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    mine's titanium. :D

    but that's not a fair comparison. bicycle frames are constructed differently. they have much larger tube diameter. the stiffness of the tubing is proportional to the 4th power of the tube diameter. and since the tubings are so stiff on a bike, it is much harder to bend them. and thus less chance for them to deform.

    dings do form on the tubings when a stone hit it. which means the material is soft
     
  12. kwun

    kwun Administrator

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    ayl, when i was young. i used to have a steel racket! :)
     
  13. kwun

    kwun Administrator

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    more on titanium

    titanium perhaps may be a potential material for frames. but i think the reason it has not been used is that it is very difficult to beat titanium into shape. and that's the reason why a lot of the titanium bikes are so expensive.

    and that carbon fiber is relatively cheap to work on. and that's probably why we are seeing carbon racket everywhere.
     
  14. cooler

    cooler Regular Member

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    you're right kwun. I've looked into building the ultimate all ti alloy racket but found out that ti alloy tubes don't come in small diameter. Also bending and forming them at small diameters are extremely difficult. Welding thin wall ti tubes is tough too. It can be done but at NASA budget level. Who knows, maybe japanese might come up with a new manufacturing process. I don't mind paying 500-1000 C$ racket if i know it's light and never breaks even in clashes.
     
  15. kwun

    kwun Administrator

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    cooler. i think it is possible to tailor made a mould and draw titanium into the "U" shaped tubing for a frame. but forming the egg shape will require some work, probably cold formed. with my limited knowledge in machining and metallurgy, i am not sure how that's that can be done.

    i don't think any welding would be needed. remember all the aluminum frames (eg. cab8/9) had a T. i think similar thing will need to be done to the Ti frame. unless if there is a good way to bond carbon fiber and titanium together.

    Ti being so soft won't be useful for the shaft.

    but it would be very cool to have a complete Ti racket, a brushed silvery beast all the way from the handle cone to the whole frame. imagine the "OOooo...." and "Ahh..." you would get in the gym..

    one of these days. may be cooler you and i can meet up and work on it. :)
     
  16. kwun

    kwun Administrator

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  17. cooler

    cooler Regular Member

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    actually, bonding carbon fibers and Ti together is commercially available in in other sports like golf. Callaway's latest (2002) C4 wood driver is woven graphite onto molded tungsten. And of course clones of C4 is made from woven graphite and Ti. If it could take the whacking of golf balls, racquets made from this method would take clashing without damage.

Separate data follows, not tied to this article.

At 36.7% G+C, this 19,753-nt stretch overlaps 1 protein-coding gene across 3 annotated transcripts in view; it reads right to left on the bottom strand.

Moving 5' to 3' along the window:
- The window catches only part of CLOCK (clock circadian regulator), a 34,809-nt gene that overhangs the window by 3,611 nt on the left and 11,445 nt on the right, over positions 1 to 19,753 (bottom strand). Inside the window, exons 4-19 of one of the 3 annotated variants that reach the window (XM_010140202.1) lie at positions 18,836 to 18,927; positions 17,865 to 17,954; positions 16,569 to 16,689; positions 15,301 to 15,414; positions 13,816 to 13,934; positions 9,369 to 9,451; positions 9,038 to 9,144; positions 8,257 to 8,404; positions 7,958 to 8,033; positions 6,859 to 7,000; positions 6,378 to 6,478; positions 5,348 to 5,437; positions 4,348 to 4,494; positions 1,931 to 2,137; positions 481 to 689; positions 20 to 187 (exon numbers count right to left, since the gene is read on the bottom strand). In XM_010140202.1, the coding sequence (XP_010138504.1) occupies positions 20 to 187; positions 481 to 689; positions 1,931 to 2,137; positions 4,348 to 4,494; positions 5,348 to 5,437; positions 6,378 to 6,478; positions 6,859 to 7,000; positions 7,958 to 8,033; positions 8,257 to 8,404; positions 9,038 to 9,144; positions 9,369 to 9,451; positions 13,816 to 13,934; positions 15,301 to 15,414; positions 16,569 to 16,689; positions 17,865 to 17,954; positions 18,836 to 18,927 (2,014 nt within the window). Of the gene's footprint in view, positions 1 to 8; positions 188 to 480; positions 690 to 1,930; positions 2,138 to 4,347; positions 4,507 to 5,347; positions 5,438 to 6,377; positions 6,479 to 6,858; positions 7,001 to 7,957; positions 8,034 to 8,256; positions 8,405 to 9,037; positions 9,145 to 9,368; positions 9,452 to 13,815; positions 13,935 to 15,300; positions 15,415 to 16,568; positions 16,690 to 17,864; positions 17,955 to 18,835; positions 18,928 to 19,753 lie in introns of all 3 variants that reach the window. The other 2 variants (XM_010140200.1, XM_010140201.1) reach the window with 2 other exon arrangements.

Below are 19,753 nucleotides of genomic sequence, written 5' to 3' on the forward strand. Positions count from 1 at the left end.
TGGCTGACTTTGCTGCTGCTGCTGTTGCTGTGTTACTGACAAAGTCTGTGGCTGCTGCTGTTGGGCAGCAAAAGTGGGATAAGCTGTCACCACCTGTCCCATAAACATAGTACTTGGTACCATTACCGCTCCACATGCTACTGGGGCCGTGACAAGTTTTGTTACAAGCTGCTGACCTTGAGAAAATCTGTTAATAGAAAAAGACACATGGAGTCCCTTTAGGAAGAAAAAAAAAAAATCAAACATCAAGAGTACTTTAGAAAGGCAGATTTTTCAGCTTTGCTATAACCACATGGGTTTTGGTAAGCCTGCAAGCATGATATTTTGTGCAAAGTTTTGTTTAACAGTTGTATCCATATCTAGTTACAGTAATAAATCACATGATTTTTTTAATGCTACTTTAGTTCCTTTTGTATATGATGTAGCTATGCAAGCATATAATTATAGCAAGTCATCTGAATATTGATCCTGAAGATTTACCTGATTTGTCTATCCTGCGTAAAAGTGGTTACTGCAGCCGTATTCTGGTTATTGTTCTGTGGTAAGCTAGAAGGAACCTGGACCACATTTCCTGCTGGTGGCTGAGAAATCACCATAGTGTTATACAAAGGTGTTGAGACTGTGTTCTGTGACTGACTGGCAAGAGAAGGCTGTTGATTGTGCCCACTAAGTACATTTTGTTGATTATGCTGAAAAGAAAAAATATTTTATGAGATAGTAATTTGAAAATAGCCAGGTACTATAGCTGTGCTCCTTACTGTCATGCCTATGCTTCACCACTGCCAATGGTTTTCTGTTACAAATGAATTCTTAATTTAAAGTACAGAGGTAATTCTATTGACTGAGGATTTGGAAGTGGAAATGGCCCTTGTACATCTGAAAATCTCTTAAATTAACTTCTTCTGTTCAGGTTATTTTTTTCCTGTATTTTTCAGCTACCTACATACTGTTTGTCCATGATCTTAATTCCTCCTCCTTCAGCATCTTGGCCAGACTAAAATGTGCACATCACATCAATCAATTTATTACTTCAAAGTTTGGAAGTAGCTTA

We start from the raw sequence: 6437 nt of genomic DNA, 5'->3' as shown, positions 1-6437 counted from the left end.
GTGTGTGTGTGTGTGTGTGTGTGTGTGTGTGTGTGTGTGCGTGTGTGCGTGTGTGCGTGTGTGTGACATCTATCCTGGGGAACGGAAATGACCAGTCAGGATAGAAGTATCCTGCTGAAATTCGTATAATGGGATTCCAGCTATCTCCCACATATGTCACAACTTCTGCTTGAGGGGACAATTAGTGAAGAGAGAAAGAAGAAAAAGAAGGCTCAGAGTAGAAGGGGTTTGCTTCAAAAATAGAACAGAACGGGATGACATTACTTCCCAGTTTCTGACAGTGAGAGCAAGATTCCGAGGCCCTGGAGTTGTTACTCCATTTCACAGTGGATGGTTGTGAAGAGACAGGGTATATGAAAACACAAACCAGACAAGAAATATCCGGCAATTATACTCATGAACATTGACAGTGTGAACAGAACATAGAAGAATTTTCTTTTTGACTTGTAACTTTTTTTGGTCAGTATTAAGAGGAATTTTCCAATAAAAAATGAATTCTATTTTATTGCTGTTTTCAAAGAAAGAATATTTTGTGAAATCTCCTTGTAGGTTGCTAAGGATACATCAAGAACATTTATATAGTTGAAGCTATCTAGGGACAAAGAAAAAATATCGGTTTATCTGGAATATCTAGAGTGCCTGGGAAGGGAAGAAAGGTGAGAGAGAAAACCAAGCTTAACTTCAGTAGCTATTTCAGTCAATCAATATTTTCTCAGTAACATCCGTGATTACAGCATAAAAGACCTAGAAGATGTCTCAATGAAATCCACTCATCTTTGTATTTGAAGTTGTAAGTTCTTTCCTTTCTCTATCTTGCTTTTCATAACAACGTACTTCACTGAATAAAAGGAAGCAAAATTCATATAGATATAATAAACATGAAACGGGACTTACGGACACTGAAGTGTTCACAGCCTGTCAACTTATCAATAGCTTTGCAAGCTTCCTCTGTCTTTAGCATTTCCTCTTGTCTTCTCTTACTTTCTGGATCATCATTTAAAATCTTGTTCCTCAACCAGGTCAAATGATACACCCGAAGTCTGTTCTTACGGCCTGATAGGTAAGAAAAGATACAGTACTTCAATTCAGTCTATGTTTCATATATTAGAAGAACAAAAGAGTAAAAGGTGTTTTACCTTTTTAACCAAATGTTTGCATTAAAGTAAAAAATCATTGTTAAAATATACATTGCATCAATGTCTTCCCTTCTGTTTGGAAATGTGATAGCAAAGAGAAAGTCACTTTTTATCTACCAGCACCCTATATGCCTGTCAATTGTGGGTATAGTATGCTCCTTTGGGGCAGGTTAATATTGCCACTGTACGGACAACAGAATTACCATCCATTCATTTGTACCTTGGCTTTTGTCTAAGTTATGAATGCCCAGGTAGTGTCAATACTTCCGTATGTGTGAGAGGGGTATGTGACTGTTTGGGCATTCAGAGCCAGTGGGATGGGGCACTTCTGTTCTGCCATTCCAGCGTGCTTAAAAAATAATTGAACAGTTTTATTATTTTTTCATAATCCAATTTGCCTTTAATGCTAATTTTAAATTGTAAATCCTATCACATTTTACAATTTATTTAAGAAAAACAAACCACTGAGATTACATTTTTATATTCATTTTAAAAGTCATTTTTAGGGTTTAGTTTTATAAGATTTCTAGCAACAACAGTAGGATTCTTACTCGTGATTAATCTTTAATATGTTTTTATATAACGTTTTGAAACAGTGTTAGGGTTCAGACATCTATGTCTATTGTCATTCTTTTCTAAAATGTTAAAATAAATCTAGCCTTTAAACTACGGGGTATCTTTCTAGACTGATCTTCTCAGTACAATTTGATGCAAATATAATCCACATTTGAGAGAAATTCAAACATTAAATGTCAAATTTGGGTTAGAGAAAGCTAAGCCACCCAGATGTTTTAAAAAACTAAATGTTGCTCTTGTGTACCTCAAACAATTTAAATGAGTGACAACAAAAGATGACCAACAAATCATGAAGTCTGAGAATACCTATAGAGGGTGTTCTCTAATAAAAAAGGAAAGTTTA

The all new Integra Hybrid combines the inner core strength of titanium with the explosive distance of carbon graphite. It's a new technology for 2002! Try it and hit it long!

    Acer C4 gives you the feel of graphite and the power of titanium. A 330cc forged Titanium clubhead compression molded with high modulus woven sheets of carbon fiber. Now you can have the best of both worlds....Feel and Power!
     
    #17 cooler, May 24, 2002
    Last edited: May 24, 2002
  18. cooler

    cooler Regular Member

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    pic of c4

    pic of c4
     

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  19. cooler

    cooler Regular Member

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    thanks for the matweb link, i did some background checking on aermet. Technically, aermet alloy compare very well with Ti alloys and in some application, is even better than Ti alloy. Material wise, ti cost a bit more but in a badminton racquet, material cost difference to make the frame is not significant. However, to make aermet as light as Ti alloys, it has to be very thin, in the range of 0.5 to 0.7mm for bike frame. The expensive part is welding them perfectly at this (or less for badminton frame) wall thickness, a task that is even tougher than welding Ti alloys. If aermet frame is constructed like the old cab8, the external T joint would minimize or eliminate the welding process. I'm beginning to like this material because it's potential is not yet fully exploited yet.

    (back in 1995, i read about some really light mountain bike ~21 to 22 lbs range that was made from 'special' thin walled chrome moly steel, however, aermet was not mentioned but now i bet it was made from aermet tubings)
     
    #19 cooler, May 24, 2002
    Last edited: May 24, 2002
  20. kwun

    kwun Administrator

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    cooler. from what i have seen, carbon fiber composite and other material are usually butted and then glued together. that's what they did to a bicycle frame that i used to own. while it is a strong bond, i am wondering how strong it'd be for badminton. the contact surface at the T area is quite small, and i think it will need a generous amount of butting to get that to be strong.

    the contact surface between the CF and the Ti on the club head seems to be quite large.